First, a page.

How to Reduce the Risk of SIDS and Other Sleep-Related Infant Deaths/AAP Recommendations

There are many ways parents and guardians can provide a safe sleeping environment for infants, reducing the risk for SIDS and other sleep-related infant deaths.

Recommendations are based on the American Academy of Pediatrics October 2016 policy statement

  1. Always place your baby on its back to sleep for bed time and nap time.
    Infants should be placed on their back for every sleep until they are 12 months old. Side sleeping is not recommended. A common concern is that babies could choke while on their back. Due to airway anatomy, babies clear fluids better on their back than on their stomach.
    During sleep, infants will sometimes roll onto their stomach. An infant should always be placed on his back for sleep, however if he is able to roll from back to stomach, and stomach to back, it is not necessary to reposition the infant.
  2. Use a safety-approved crib with a firm mattress.
    Infants sleep safest in a safety-approved crib. Infants should never sleep on soft surfaces such as adult mattresses, couches, sofas, waterbeds, quilts, blankets or pillows because plush surfaces increase the risk of suffocation, entrapment or strangulation.
    Drop side cribs should not be used. For information on crib safety standards, visit the Consumer Product Safety Commission’s (CPSC) web site at www.cpsc.gov, or contact the CPSC at 1-800-638-2772.
  3. Breastfeed your baby.
    Breastfeeding has many health benefits. Studies show breastfeeding can help reduce the risk of SIDS. Breastfed infants are at a lower risk for SIDS than babies who were never fed breast milk. *If you bring your baby to the adult bed to breastfeed, it is advised to place your baby back in a separate sleep area to reduce the risk of suffocation.
  4. Room-share with your baby; don’t bed-share.
    Room-sharing allows parents and caregivers to be close to the baby, without increasing the risk of sleep-related injury or death. The infant should be placed on his own sleep surface, such as a crib or bassinet. Infants should not sleep in adult beds, on couches or chairs, and should sleep alone. Bed-sharing with adults, siblings or pets is not recommended.
    *Products which claim to make bed-sharing safer are not recommended.
  5. Remove all loose bedding, pillows, quilts, stuffed toys and other soft items from the crib.
    Infants sleep safest alone in the crib, without soft objects. Removing soft items will reduce the risk of suffocation, entrapment and strangulation. Crib bumpers, or bumper pads, should not be used. If a safety-approved crib is being used, there is no need for crib bumpers. Crib bumpers have been linked to serious injuries and deaths from suffocation. The sale of crib bumpers is prohibited in the city of Chicago.
  6. Consider offering a pacifier after breastfeeding is established, at bed time and nap time.
    Wait until breastfeeding is established before offering a pacifier. Ensure there are no objects attached to the pacifier, such as blankets, stuffed animals or other toys. If the pacifier falls out during sleep, there is no need to put it back in the baby’s mouth.
  7. Do not smoke while pregnant. Do not smoke around your baby, and don’t let anyone else smoke around your baby.
    Both maternal smoking during pregnancy and being exposed to second-hand smoke substantially increase the risk of SIDS. Pregnant women and infants should never be exposed to second-hand smoke.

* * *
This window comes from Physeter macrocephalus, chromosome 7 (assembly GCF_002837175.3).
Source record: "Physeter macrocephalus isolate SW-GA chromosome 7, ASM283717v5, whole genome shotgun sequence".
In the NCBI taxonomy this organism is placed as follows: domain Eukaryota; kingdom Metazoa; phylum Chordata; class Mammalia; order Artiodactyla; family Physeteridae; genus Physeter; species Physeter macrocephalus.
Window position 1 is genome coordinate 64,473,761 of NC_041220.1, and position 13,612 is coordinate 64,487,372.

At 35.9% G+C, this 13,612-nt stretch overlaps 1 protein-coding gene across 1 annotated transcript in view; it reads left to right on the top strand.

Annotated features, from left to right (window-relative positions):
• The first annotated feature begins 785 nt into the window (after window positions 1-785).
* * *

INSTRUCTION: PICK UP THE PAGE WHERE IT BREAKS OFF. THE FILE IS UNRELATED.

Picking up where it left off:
8. Do not drink any alcohol while pregnant, use marijuana or take any illegal drugs while pregnant or after birth.
    Consuming alcohol, marijuana or other illegal drugs while pregnant or after giving birth increases the risk of SIDS. A caregiver under the influence of alcohol, marijuana or other drugs should never bed-share with an infant.
  9. Do not let your baby become too warm. Make sure your baby’s head is uncovered.
    Always keep your baby’s head uncovered during sleep. Dress your baby appropriately for the environment, and do not over bundle your baby. Consider a wearable blanket sleeper if you are concerned about the baby being cold. Watch for signs of overheating, such as sweating or the baby’s chest feels hot to the touch.
  10. Obtain regular prenatal care.
    Evidence shows infants are at a decreased risk of SIDS when pregnant women obtain regular prenatal care.
  11. Take your baby for their well-child appointments, including vaccinations.
    Infants should receive vaccinations as recommended by the Centers for Disease Control and Prevention (CDC). Evidence shows vaccinated babies are at a decreased risk of SIDS. For more information about SIDS and vaccines, visit the CDC web site at http://www.cdc.gov/vaccinesafety/Concerns/sids.html.
  12. Do not use products claiming to reduce the risk of SIDS, including wedges and positioners.
    There is no evidence products claiming to reduce the risk of SIDS or prevent SIDS are effective. In fact, some products can actually increase the risk of suffocation, entrapment and strangulation. The cause of SIDS remains unknown, therefore, no product can claim to prevent SIDS. Information about a specific product can be found on the CPSC Web site at www.cpsc.gov.
  13. Do not use heart or breathing monitors to prevent SIDS.
    There is no evidence using such products prevent SIDS. Sometimes doctors prescribe these products for other health conditions. Be sure to follow your doctor’s instructions and always follow safe sleep recommendations.
  14. Provide supervised “Tummy Time” for your baby while he or she is awake.
    Tummy Time is important for strengthening your baby’s neck, shoulder and arm muscles. Tummy Time also prevents flat spots on the back of your baby’s head. Always ensure your baby is awake during Tummy Time and is supervised.